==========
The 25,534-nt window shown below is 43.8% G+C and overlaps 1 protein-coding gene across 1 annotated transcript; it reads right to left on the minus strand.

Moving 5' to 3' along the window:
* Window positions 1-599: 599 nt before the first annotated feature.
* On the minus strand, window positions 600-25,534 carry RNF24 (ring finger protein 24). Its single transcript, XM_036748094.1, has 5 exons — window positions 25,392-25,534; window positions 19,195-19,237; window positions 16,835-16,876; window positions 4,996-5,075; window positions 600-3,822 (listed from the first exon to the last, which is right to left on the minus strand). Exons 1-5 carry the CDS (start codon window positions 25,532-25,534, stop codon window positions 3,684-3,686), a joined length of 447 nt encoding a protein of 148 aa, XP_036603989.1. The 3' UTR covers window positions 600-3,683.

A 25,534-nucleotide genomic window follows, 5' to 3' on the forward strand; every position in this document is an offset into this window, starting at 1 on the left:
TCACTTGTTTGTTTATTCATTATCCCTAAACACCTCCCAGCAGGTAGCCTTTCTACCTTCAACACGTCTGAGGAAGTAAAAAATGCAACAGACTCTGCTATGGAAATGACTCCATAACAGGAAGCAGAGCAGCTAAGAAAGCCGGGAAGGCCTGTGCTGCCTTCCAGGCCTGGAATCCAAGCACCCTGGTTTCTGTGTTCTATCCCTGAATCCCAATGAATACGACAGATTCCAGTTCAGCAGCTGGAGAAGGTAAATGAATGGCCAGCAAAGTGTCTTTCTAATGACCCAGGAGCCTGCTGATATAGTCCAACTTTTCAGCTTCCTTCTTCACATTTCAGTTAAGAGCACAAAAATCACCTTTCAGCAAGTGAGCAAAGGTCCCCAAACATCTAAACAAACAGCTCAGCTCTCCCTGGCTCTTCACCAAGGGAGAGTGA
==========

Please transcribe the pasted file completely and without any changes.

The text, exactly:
The 25,534-nt window shown below is 43.8% G+C and overlaps 1 protein-coding gene across 1 annotated transcript; it reads right to left on the minus strand.

Moving 5' to 3' along the window:
* Window positions 1-599: 599 nt before the first annotated feature.
* On the minus strand, window positions 600-25,534 carry RNF24 (ring finger protein 24). Its single transcript, XM_036748094.1, has 5 exons — window positions 25,392-25,534; window positions 19,195-19,237; window positions 16,835-16,876; window positions 4,996-5,075; window positions 600-3,822 (listed from the first exon to the last, which is right to left on the minus strand). Exons 1-5 carry the CDS (start codon window positions 25,532-25,534, stop codon window positions 3,684-3,686), a joined length of 447 nt encoding a protein of 148 aa, XP_036603989.1. The 3' UTR covers window positions 600-3,683.

A 25,534-nucleotide genomic window follows, 5' to 3' on the forward strand; every position in this document is an offset into this window, starting at 1 on the left:
TCACTTGTTTGTTTATTCATTATCCCTAAACACCTCCCAGCAGGTAGCCTTTCTACCTTCAACACGTCTGAGGAAGTAAAAAATGCAACAGACTCTGCTATGGAAATGACTCCATAACAGGAAGCAGAGCAGCTAAGAAAGCCGGGAAGGCCTGTGCTGCCTTCCAGGCCTGGAATCCAAGCACCCTGGTTTCTGTGTTCTATCCCTGAATCCCAATGAATACGACAGATTCCAGTTCAGCAGCTGGAGAAGGTAAATGAATGGCCAGCAAAGTGTCTTTCTAATGACCCAGGAGCCTGCTGATATAGTCCAACTTTTCAGCTTCCTTCTTCACATTTCAGTTAAGAGCACAAAAATCACCTTTCAGCAAGTGAGCAAAGGTCCCCAAACATCTAAACAAACAGCTCAGCTCTCCCTGGCTCTTCACCAAGGGAGAGTGA